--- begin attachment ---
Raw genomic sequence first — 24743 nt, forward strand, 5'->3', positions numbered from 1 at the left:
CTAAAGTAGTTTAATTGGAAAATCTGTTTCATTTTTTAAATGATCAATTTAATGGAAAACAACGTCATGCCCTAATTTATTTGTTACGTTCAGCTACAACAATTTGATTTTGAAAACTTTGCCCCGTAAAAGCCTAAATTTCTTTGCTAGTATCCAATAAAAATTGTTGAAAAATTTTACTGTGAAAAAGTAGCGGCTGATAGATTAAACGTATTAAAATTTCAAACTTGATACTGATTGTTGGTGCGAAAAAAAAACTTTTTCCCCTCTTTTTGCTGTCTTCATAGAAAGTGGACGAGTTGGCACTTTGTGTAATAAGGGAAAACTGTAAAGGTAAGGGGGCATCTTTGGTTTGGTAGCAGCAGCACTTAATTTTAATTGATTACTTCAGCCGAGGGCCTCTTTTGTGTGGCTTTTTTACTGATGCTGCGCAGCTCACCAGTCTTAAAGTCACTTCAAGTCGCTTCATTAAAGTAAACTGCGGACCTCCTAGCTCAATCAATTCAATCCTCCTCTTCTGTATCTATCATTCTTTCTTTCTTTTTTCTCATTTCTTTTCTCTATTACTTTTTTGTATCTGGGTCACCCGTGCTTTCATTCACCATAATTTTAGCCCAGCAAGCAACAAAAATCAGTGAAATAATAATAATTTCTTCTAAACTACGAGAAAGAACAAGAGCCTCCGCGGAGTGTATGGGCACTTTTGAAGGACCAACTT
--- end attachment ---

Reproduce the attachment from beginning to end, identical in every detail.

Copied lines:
Raw genomic sequence first — 24743 nt, forward strand, 5'->3', positions numbered from 1 at the left:
CTAAAGTAGTTTAATTGGAAAATCTGTTTCATTTTTTAAATGATCAATTTAATGGAAAACAACGTCATGCCCTAATTTATTTGTTACGTTCAGCTACAACAATTTGATTTTGAAAACTTTGCCCCGTAAAAGCCTAAATTTCTTTGCTAGTATCCAATAAAAATTGTTGAAAAATTTTACTGTGAAAAAGTAGCGGCTGATAGATTAAACGTATTAAAATTTCAAACTTGATACTGATTGTTGGTGCGAAAAAAAAACTTTTTCCCCTCTTTTTGCTGTCTTCATAGAAAGTGGACGAGTTGGCACTTTGTGTAATAAGGGAAAACTGTAAAGGTAAGGGGGCATCTTTGGTTTGGTAGCAGCAGCACTTAATTTTAATTGATTACTTCAGCCGAGGGCCTCTTTTGTGTGGCTTTTTTACTGATGCTGCGCAGCTCACCAGTCTTAAAGTCACTTCAAGTCGCTTCATTAAAGTAAACTGCGGACCTCCTAGCTCAATCAATTCAATCCTCCTCTTCTGTATCTATCATTCTTTCTTTCTTTTTTCTCATTTCTTTTCTCTATTACTTTTTTGTATCTGGGTCACCCGTGCTTTCATTCACCATAATTTTAGCCCAGCAAGCAACAAAAATCAGTGAAATAATAATAATTTCTTCTAAACTACGAGAAAGAACAAGAGCCTCCGCGGAGTGTATGGGCACTTTTGAAGGACCAACTT